Total Reserve Bank credit, which is the money base on which all other money rests, rose $21.99 billion during the last twelve months, or just 3.9 percent. Currency in circulation rose $23.62 billion, or 4 percent. M3, which is the broad money measure consisting of currency as well as demand and time deposits, surged more than $576 billion, or 9 percent. Commercial banks expanded their credits more rapidly. In 2000 bank credit rose from $4.792 trillion to $5.263 trillion, or 9 percent; Federal and Federally sponsored credit soared from $1.616 trillion to some $1.9 trillion, or 17 percent; mortgage debt from $6.38 trillion to some $6.9 trillion, or 8.1 percent; consumer debt from 1.43 trillion to 1.569 trillion, or 9.7 percent; and total nonfederal debt rose from $13.72 trillion to $14.85, or 8.2 percent (Federal Reserve Bulletin, April 2001).

Many banks practice loan securitization, that is, the conversion of bank loans and other assets into marketable securities for sale to investors. They securitize pools of mortgages, auto loans, credit card receivables, leases, and other types of credit obligations. The packaging and sale to investors release the banks from any obligation to the buyer for loan defaults or changes in market value of the securities sold, which allows them to make new loans from the proceeds of the securities sold. They lend, securitize, sell, and lend again, in a continuing process of credit expansion, standing ever ready to provide ample funds to eager investors and speculators.

Massive non-bank credit is helping to build the world credit pyramid. While it may enable bank credit and monetary aggregates to grow more slowly, it may expand rapidly, unperturbed by onerous regulation and control. It has been an important source of fixed investments in physical assets in developing countries; many now are suffering from excess capacity in manufactured products which is exerting downward pressure on product prices. Non-bank credits also financed heavy investments in information and communication technology which connects the world markets in a common network of information and cooperation.

An ominous symptom of the pyramid is the phenomenal growth of the derivatives market in which commercial banks play a leading role. Derivatives such as futures and options are designed to reduce or even eliminate investment risk. Managers of large pools of money such as pension and mutual funds hedge their exposure to changes in prices, interest rates, or currencies by buying or selling futures or option contracts. By promising to remove all risk from stock and bond investment, if properly handled, the derivatives provide the intellectual climate and psychological disposition for the bubble euphoria and the frenzied rise in stock prices. Commercial banks are the primary providers of derivatives. According to the Comptroller of Currency, the volume of options and other derivatives written by banks now exceeds $21 trillion, which generate many billion dollar profits to banks.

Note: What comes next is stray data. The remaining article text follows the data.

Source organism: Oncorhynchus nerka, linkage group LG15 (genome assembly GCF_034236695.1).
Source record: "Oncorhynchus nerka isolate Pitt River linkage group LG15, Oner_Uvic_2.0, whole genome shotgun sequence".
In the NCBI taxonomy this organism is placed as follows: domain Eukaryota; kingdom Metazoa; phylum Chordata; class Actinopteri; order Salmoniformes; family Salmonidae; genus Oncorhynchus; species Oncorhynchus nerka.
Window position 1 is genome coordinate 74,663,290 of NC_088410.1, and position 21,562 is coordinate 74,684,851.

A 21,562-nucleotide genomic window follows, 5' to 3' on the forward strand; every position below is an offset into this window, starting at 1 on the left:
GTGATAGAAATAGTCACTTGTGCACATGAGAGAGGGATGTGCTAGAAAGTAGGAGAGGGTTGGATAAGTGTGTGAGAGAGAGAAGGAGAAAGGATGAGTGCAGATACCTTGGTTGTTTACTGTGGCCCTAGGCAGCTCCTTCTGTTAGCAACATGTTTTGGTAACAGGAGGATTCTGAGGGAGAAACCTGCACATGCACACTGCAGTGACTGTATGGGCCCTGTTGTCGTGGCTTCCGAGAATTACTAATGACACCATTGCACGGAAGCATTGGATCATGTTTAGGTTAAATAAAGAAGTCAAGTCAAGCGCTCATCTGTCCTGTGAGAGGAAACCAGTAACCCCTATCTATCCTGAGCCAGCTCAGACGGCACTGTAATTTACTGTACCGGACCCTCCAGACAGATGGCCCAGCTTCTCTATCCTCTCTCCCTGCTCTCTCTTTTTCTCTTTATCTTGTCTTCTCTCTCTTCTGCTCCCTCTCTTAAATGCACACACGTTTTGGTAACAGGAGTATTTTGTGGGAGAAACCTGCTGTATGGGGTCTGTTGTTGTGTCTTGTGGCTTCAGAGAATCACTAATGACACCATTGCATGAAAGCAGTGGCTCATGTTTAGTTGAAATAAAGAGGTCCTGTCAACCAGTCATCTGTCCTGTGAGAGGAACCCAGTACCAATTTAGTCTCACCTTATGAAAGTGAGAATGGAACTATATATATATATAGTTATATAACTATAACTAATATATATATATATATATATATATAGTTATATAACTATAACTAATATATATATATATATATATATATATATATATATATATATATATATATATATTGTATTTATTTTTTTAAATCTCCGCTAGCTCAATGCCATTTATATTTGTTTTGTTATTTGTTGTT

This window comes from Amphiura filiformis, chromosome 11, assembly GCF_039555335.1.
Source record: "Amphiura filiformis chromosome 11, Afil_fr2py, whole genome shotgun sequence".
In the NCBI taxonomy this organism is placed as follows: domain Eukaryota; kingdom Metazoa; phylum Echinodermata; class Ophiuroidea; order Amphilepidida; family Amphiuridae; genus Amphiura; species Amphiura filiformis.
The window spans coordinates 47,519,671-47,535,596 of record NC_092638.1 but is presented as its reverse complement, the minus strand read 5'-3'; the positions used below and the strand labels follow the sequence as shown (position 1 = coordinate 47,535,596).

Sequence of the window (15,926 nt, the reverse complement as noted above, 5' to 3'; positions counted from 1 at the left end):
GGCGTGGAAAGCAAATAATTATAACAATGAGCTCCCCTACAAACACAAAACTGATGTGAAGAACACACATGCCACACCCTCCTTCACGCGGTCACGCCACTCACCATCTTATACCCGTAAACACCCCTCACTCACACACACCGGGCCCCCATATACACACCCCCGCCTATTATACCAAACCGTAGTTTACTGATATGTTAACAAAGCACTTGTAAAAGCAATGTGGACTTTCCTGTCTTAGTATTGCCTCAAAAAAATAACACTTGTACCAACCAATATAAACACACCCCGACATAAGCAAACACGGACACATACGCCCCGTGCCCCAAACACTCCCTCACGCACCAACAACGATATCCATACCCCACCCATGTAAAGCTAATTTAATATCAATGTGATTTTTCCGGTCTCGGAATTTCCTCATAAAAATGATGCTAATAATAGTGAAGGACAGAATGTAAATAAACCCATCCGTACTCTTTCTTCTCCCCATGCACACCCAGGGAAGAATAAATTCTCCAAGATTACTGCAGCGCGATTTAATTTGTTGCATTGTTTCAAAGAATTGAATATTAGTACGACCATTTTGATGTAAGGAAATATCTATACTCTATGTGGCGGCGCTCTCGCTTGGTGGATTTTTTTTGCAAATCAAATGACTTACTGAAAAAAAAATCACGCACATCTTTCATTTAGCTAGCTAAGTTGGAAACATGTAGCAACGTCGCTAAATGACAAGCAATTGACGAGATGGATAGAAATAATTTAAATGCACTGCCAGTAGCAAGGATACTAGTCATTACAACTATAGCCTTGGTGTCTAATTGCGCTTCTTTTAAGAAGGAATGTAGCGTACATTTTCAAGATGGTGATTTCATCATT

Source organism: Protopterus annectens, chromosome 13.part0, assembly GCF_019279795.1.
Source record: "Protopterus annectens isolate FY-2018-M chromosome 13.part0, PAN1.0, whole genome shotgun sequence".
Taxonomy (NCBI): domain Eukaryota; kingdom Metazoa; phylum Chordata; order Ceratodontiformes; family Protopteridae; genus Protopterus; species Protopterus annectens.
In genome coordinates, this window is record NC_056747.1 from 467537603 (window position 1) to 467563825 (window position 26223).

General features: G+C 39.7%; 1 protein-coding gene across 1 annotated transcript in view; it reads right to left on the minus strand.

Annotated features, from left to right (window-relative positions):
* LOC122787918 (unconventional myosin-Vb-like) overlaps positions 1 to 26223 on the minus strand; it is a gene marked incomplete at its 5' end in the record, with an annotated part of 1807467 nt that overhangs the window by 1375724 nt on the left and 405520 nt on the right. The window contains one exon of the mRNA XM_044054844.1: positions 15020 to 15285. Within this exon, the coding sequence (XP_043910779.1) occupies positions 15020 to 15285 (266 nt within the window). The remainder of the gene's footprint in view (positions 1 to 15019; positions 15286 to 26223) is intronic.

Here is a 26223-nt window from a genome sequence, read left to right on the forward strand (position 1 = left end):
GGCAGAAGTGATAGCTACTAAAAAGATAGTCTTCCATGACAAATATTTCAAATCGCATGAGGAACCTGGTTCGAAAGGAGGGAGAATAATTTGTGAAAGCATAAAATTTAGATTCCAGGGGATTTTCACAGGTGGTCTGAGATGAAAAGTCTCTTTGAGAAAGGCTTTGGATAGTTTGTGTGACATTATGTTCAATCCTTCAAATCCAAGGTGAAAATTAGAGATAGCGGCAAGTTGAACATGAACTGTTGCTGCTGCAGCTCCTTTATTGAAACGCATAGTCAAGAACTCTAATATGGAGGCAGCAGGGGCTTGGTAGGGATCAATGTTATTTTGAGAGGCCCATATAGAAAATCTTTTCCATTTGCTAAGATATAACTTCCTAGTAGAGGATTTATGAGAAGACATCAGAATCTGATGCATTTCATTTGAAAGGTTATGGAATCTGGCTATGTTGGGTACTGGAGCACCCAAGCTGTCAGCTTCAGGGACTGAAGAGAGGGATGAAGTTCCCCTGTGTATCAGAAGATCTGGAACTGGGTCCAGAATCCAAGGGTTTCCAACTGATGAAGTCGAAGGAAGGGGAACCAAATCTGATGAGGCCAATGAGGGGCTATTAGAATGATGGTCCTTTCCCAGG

Offshore banking adds more liquidity which is driving the stock and bond markets. Offshore branches of banks accept American and foreign deposits and make loans in the Euro-currency market, unrestricted by any monetary authorities or governments. The major offshore centers for U.S. banks are the Bahamas, the Cayman Islands, Hong Kong, Panama, and Singapore, which offer favorable regulatory and tax treatment. They provide the liquidity for the "carry" trade lending money to numerous hedge funds that borrow Japanese yen at minuscule rates, convert the yen to dollars, thereby boosting the dollar, and invest the funds into U.S. Treasury bonds. Their purchases bolster the bond market and give support to the stock market.

The chronic current-account deficit is adding its liquidity to foreign credit markets. Year after year the U.S. balance of payment is showing deficits in excess of $300 billion. Linking their national currencies to the U.S. dollar, foreign central banks are encouraging the influx of dollars which they purchase with their own money, thereby stabilizing the dollar while inflating their own currencies. They are purchasing huge quantities of U.S. Treasuries. During the last three years alone total dollar reserves of central banks have risen nearly $400 billion, to more than $1 trillion. Without this massive dollar support, the U.S. dollar would have plummeted long ago under the weight of the deficits.